There is a place in southern Delaware, about fifteen minutes away from Ocean City, Maryland that has become the happiest and most special place in the world to my son. It is a lovely place, far from the hustle and bustle of the city; where quiet and relaxation rule the day and the busy, noisy streets of Philadelphia seem to be (at least for the moment) forgotten. It is a place where the sometimes harsh realities of autism do not play a part, and John can be free from the stress and anxiety of doctors visits and relentless therapies. Here, in this place, is where John's real personality can finally shine through and he is just a happy little boy.
This place is our summer home. The greatness of this home is not in it's size (which is fortunate as it is quite small), or in it's location (Dagsboro, though quaint, is hardly the most luxurious vacation spot), but rather in it's simplicity. While others may not recognize from it's exterior, which is usually decorated with various lighthouse ornaments and John's toys, it is the best place on Earth, because of the joy it brings to my son. The smile that lights up John's face during our two and a half hour car ride, the excited way that he babbles and laughs even before we arrive, have made this place my favorite spot in the whole world.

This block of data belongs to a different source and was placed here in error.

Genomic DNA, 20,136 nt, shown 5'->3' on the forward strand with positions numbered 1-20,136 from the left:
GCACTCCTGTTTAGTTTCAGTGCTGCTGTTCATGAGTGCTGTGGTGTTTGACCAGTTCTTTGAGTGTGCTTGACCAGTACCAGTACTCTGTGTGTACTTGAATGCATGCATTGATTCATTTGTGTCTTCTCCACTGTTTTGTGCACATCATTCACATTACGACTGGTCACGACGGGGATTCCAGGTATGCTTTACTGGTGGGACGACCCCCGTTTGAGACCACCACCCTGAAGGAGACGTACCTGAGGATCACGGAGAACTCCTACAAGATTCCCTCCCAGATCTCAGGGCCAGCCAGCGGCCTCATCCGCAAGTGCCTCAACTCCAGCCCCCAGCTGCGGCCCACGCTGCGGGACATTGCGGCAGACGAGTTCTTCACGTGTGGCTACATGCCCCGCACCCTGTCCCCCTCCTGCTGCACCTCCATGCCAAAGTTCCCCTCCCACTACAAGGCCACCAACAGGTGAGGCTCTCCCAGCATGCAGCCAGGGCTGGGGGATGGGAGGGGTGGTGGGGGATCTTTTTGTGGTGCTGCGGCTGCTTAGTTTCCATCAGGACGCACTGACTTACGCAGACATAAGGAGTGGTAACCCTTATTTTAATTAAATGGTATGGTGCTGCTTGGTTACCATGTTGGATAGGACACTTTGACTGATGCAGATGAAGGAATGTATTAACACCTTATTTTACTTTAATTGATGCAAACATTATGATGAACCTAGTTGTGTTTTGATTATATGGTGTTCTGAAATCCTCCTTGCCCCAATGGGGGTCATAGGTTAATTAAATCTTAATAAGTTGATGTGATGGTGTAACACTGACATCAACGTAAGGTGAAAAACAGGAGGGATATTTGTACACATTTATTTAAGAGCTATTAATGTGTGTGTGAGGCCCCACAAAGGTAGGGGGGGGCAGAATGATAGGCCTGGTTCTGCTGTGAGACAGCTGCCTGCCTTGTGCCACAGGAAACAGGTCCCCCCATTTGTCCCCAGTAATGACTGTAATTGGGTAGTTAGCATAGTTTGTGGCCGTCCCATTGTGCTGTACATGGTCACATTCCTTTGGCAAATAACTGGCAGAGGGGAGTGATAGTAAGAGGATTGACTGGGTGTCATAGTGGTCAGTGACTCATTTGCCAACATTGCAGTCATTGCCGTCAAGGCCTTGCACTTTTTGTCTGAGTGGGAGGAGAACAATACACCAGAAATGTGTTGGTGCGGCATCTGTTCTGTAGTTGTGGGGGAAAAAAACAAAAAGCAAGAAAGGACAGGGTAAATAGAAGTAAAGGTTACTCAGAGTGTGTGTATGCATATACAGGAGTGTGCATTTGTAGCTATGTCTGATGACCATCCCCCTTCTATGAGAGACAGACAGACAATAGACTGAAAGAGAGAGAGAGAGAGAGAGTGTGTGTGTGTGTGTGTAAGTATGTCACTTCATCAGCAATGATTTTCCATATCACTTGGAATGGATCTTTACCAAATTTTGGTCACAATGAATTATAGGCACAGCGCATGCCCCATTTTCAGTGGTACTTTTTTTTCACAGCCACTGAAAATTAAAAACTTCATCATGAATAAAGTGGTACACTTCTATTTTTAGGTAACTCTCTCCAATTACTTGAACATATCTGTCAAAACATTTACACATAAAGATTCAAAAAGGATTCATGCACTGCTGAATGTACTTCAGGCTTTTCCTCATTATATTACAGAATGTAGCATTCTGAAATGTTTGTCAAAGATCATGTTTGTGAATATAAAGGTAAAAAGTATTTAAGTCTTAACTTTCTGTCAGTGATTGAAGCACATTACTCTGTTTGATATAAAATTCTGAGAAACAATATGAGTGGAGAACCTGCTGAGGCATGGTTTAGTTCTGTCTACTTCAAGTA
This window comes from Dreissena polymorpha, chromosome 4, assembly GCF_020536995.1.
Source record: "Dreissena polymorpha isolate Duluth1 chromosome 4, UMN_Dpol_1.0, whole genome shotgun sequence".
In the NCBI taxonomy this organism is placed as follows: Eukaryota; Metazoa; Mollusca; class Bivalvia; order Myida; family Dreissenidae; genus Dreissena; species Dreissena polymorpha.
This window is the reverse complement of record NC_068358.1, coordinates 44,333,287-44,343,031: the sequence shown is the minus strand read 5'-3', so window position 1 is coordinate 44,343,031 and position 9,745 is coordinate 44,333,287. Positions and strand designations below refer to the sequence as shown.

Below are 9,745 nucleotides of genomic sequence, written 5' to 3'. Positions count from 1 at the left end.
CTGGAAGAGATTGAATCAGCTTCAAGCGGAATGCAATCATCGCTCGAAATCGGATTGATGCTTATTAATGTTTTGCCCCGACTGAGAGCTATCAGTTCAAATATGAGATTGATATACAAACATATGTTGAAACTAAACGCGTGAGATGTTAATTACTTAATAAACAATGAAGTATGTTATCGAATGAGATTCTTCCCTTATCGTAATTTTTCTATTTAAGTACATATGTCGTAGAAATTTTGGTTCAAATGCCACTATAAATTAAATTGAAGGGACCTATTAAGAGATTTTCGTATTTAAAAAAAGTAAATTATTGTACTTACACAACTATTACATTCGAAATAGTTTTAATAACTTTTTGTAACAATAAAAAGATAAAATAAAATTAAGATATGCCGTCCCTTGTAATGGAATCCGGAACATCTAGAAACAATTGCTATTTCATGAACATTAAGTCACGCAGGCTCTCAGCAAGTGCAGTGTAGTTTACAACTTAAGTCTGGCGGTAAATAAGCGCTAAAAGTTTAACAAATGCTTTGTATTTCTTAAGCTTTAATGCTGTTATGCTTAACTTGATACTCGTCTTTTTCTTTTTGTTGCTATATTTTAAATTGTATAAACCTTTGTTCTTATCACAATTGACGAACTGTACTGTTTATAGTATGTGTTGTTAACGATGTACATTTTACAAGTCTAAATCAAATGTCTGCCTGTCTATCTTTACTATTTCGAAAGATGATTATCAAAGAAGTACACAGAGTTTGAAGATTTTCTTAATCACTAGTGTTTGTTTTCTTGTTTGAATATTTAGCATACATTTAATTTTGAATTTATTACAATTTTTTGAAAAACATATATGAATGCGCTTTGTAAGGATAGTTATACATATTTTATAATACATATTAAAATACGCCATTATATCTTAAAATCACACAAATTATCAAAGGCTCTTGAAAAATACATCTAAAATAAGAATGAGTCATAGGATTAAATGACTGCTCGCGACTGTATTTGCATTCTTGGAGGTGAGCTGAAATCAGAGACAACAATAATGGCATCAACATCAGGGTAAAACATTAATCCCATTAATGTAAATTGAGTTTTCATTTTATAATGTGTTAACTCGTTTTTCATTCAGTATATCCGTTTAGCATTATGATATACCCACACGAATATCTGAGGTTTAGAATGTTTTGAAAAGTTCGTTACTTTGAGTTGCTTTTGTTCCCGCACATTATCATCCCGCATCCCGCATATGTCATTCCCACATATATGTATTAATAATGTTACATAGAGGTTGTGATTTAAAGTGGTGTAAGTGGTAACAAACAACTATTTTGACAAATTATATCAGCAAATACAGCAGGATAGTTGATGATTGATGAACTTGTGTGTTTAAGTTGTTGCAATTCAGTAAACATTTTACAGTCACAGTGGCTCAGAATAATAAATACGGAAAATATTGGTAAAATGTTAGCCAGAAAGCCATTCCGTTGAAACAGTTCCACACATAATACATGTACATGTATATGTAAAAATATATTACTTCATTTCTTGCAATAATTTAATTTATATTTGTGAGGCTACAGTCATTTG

This Memorial Day weekend, my family and I packed up our things and headed, for the first time this year, to our tiny piece of Heaven on Earth and I once again got to see the light come back into John's eyes. As we approached, with great anticipation, our destination I looked over at my son who was humming and rocking in his car seat and said, "John, do you know where we are?" And John turned to me and smiled a big smile and gave me a look which could only mean, Yes and I love it.
The weekend was filled with small, happy moments, which many would probably take for granted, but knowing how fleeting this time we have here is, I will never be able to underestimate their importance. This weekend we rode the Merry Go Round repeatedly, and ate pizza more times than I would have liked, but, seeing John enjoying himself so freely, I could not imagine letting him down. So, we rode and we ate and we spent much time people watching, (John's favorite summer activity) and I was enjoying every second as much as John was, because I knew, in the way that parents do, that once we went home everything was going to go back to normal and I would have to wait to see John's special smile until we returned.
This week, John has multiple therapies, chromosome testing, and another evaluation by a behavioral analysis team.This is going to be nothing short of torture for him, and watching him go through it, I know I will be mentally ticking off the days, until John can go back to his hideaway.